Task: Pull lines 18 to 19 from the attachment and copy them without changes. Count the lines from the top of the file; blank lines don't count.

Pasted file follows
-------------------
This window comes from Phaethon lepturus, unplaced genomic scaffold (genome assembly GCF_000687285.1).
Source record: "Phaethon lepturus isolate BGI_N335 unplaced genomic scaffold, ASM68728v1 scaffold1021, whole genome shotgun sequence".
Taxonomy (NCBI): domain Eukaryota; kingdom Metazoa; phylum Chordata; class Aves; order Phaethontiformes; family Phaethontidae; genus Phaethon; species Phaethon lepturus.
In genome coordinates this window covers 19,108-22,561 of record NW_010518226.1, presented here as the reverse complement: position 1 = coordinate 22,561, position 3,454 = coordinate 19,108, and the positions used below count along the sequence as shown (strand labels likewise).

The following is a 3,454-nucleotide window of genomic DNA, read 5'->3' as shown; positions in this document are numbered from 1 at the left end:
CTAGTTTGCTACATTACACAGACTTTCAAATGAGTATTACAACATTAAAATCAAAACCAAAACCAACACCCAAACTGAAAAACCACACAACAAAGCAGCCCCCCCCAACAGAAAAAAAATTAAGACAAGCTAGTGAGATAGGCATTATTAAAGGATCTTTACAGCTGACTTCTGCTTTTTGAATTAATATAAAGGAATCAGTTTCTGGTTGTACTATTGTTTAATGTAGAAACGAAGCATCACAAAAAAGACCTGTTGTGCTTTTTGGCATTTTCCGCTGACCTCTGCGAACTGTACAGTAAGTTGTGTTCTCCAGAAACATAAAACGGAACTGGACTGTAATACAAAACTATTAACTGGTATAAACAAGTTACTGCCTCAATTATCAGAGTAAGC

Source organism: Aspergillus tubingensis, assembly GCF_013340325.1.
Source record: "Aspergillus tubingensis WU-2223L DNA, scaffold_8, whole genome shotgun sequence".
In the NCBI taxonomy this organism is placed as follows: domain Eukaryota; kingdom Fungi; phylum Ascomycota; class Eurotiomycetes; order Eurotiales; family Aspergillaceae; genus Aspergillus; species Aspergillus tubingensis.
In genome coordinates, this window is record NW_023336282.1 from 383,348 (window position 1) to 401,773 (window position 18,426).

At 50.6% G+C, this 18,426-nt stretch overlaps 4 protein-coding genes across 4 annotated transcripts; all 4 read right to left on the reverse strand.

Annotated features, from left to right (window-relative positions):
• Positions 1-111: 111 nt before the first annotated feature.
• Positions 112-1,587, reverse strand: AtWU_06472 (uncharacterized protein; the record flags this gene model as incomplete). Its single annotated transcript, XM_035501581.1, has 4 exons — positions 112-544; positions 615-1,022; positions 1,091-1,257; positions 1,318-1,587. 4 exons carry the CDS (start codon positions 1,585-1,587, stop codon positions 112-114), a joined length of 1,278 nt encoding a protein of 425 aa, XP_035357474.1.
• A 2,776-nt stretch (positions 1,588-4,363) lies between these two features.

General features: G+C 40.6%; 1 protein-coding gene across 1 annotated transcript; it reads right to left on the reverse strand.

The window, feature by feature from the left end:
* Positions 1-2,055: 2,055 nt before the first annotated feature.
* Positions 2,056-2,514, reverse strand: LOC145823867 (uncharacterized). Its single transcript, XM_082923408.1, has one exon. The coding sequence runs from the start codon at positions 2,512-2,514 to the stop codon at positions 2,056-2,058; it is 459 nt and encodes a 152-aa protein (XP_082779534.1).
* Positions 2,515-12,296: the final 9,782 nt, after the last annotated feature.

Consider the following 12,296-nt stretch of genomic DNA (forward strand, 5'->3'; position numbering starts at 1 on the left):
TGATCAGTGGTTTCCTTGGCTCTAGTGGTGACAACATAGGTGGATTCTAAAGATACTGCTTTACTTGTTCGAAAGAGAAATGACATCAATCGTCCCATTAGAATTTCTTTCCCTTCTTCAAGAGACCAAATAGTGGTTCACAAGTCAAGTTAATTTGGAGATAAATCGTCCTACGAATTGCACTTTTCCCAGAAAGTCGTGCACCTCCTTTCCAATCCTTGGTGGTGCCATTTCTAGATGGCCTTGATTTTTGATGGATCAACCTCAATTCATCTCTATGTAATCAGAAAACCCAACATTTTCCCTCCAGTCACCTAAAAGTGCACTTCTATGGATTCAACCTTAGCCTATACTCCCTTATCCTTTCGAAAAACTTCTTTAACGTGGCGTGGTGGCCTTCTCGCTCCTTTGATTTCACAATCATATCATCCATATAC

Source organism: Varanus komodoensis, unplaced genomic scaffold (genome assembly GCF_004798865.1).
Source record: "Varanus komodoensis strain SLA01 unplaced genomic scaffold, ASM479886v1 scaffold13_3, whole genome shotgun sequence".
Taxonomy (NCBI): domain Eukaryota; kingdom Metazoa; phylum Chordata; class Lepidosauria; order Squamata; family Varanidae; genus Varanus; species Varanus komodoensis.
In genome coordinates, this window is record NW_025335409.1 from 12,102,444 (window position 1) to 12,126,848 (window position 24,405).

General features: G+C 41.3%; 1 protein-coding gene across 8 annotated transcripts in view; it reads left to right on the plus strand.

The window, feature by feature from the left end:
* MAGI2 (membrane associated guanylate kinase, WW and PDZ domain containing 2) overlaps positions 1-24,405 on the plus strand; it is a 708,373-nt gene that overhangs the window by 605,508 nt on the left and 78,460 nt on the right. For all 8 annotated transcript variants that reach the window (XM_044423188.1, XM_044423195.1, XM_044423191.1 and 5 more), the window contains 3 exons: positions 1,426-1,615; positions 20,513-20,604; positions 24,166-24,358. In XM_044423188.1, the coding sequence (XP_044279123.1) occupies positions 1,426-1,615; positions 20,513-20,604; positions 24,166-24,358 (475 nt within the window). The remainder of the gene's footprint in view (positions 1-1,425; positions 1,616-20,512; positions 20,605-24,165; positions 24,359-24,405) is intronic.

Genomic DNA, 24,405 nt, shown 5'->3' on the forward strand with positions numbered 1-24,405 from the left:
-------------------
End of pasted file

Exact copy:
* Positions 1-2,055: 2,055 nt before the first annotated feature.
* Positions 2,056-2,514, reverse strand: LOC145823867 (uncharacterized). Its single transcript, XM_082923408.1, has one exon. The coding sequence runs from the start codon at positions 2,512-2,514 to the stop codon at positions 2,056-2,058; it is 459 nt and encodes a 152-aa protein (XP_082779534.1).